Crushes and Cake and the Summer I Turned 15
I had two best friends: N and S. We had frequent sleepovers — we ate, we talked (about boys), we watched movies. One summer night, I baked a cake: two layers of vanilla sponge, made from a box mix, unevenly frosted with a tub of store-bought vanilla buttercream, and decorated with green M&Ms and strips of Cinn-a-Burst gum. It was to commemorate the first time I met my crush, A, and that he had just graduated from high school. “Our future was uncertain,” I wrote in my notebook.
My notebook was red, spiral-bound, and wide-ruled. I documented all of A and my encounters — at a friend’s house, at a family wedding, at his high school. My accounts were highly fictionalized; they included witty banter that never took place.
I wrote breathless reports: “Six More Words” was about how he touched my arm and asked for more cake at his nephew’s birthday party. I noted his tastes in music (Rage Against The Machine) and TV (In Living Color), and his favorite foods (cake; Cinn-a-Burst gum; Mountain Dew). I thought he would make the perfect boyfriend, even though we hadn’t exchanged four words.
I imagined my life as a slow-burn rom-com: Eventually, he would recognize me as the right partner for life and we would finally succeed in becoming a couple.
N and S scrawled their thoughts into my notebook all the time. They responded to my observations or wrote hilarious anecdotes of their own. At the sleepover, N giggled at my recount of my last meeting with A — he briefly held my hand; was it an accident? — and contemplated what additional notes she might make in the margins of the notebook.
S and I were taking Spanish classes that summer at the community college, and she’d penned in her comments when I saw her on campus. My notebook was more than a diary; it was a collective memory.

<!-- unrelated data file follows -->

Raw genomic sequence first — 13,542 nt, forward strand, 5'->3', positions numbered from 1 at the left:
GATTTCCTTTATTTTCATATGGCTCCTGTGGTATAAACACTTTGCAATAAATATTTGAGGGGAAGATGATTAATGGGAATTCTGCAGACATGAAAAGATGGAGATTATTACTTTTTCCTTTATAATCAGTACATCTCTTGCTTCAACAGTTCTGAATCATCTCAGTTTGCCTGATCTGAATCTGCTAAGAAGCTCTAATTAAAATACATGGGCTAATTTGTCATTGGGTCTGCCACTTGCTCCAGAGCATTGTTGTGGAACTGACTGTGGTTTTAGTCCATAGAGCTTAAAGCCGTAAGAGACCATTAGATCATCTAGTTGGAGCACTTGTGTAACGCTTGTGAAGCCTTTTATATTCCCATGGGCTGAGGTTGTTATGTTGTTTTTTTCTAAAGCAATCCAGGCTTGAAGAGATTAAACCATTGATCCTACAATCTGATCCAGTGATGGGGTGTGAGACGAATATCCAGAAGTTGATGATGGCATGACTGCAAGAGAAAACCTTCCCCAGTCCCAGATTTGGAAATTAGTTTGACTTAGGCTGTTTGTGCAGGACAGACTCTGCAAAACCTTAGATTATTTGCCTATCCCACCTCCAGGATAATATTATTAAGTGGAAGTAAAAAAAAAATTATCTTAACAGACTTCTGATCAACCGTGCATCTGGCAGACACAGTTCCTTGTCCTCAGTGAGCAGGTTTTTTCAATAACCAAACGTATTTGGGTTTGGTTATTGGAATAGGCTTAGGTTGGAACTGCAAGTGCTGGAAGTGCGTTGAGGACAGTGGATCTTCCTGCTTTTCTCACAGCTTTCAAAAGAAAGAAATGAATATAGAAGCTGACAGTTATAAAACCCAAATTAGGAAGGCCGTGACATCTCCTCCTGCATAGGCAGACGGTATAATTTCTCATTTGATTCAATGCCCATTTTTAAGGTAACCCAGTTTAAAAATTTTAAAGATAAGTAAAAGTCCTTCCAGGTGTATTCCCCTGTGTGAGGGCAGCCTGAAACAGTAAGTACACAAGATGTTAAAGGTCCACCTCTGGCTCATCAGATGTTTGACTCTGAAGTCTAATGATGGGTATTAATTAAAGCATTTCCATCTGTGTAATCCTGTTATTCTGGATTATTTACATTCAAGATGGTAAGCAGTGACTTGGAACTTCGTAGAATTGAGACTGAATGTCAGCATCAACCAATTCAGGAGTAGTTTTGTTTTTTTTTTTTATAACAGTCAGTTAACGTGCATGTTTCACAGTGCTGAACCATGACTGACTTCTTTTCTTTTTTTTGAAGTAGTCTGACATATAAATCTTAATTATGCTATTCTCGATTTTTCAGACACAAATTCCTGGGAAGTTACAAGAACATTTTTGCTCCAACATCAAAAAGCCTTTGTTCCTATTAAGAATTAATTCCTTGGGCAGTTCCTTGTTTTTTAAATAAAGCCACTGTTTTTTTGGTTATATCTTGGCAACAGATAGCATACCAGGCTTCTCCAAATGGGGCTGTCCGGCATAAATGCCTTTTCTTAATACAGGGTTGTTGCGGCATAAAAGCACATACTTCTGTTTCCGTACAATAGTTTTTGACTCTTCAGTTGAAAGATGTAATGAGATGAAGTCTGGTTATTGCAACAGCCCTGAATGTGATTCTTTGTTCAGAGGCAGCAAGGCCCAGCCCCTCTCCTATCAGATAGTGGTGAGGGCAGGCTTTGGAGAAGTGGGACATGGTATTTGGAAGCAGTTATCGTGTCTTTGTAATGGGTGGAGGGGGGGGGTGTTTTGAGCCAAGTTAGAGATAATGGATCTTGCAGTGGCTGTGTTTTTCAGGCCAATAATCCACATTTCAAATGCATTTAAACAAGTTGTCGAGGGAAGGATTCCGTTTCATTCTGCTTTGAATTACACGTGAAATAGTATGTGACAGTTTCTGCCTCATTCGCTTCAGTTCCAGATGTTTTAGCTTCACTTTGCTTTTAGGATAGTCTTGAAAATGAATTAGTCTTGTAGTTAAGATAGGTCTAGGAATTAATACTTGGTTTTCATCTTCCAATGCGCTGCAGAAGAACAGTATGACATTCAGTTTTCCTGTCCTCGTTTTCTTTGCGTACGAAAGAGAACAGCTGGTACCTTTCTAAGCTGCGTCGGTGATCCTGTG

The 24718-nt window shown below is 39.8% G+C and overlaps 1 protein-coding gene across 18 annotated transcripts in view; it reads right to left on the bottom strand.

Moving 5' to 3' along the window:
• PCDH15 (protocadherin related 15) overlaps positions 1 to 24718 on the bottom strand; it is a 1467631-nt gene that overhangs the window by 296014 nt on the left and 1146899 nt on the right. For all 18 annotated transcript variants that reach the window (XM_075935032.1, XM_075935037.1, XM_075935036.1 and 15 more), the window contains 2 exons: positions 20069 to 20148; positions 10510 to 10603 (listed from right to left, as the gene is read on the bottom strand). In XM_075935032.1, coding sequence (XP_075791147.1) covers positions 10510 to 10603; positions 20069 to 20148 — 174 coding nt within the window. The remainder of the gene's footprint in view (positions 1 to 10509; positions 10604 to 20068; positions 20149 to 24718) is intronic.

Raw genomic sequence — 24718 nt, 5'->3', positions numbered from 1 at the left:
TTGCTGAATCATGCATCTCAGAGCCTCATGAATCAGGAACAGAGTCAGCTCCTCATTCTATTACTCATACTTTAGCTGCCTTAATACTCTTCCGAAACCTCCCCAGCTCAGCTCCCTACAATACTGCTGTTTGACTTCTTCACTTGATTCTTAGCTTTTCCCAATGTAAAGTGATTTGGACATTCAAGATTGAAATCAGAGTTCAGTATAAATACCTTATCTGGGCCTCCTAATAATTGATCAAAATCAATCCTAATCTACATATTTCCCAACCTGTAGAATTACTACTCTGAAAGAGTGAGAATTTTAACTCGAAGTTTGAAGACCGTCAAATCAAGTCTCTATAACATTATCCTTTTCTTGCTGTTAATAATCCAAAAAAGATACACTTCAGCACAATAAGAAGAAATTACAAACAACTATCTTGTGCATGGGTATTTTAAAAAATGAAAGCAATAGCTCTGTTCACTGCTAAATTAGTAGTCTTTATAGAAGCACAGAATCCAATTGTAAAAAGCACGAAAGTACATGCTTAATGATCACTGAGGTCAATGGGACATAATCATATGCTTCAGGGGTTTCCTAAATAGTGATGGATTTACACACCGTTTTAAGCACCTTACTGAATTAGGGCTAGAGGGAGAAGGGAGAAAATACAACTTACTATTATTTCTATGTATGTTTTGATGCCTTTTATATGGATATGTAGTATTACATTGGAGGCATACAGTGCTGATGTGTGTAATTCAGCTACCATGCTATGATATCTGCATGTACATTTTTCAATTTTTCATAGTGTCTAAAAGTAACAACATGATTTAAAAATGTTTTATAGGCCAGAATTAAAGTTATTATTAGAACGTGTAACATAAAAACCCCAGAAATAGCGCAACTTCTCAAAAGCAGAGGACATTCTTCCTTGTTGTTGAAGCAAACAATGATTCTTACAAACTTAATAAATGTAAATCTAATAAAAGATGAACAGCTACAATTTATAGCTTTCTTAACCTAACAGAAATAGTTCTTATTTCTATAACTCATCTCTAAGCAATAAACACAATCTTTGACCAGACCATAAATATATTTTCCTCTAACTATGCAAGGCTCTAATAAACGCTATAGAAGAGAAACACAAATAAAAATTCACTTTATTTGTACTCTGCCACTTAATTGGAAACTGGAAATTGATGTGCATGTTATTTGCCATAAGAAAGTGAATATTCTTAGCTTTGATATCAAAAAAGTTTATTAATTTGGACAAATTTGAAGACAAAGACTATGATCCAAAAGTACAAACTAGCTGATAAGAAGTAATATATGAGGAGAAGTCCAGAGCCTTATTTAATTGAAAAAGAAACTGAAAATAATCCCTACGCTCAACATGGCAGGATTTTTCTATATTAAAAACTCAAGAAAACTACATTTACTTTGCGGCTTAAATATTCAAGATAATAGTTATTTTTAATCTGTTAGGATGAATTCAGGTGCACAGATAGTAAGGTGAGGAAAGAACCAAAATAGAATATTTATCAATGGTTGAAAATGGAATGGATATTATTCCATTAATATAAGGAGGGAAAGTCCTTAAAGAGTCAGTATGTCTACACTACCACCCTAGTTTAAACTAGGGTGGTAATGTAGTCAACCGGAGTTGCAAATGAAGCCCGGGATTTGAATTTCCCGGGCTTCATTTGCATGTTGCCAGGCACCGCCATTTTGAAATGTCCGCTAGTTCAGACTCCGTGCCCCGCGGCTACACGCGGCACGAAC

“You should talk to him,” N said.
Whenever I saw him, my face flushed, and I averted my eyes. Despite my witticisms and bravado on the page, I was shy, insecure. I thought he wouldn’t like that I loved Bollywood movies and Madhuri Dixit, whose shimmies and pirouettes I studied and combined with hip-hop and jazz I saw on MTV; that I had long, frizzy hair and that I liked wearing glasses; that I aspired to be an artist or a writer.
“He’s leaving for college!” she added. “Let’s prank call him.”
We huddled around her phone and I keyed in his number — I had memorized it. “All That She Wants” was playing on the boombox, and when he picked up — thankfully, it wasn’t his mother or father or older brother — I put the receiver against the speaker. “It is a night for passion/But the morning means goodbye/Beware of what is flashing in her eyes/She’s going to get you.” We hung up and collapsed into howls and giggles.
I sliced thick pieces of cake and put them onto N’s and S’s Styrofoam compartment plates, already full with puris, alu gobi, dal, baked ziti, Cheese Doodles, Doritos. I had never baked a cake before, and I loved sharing my creation with others.
“You love the idea of being in love,” S said.
S was right, but I didn’t acknowledge it then. I liked the joy of a crush: the brightness, the color, the drama. I loved the fantasy I’d created in my head, in my notebook. A boyfriend would be too real — far less fun than what I had, what we three had.
“Do you think he knew it was you?” N asked, and we burst into screams and whoops again.
We crowded onto N’s couch and turned on the latest Madhuri release. N’s father made frequent trips to the Indian grocery/movie rental store and always picked up the latest releases. These pirated VHS copies were grainy and distorted; oftentimes, half of the frame was cut off. During Madhuri’s song sequence, we jumped off the couch and danced along. I could still taste the cinnamony sharpness of the gum in my mouth.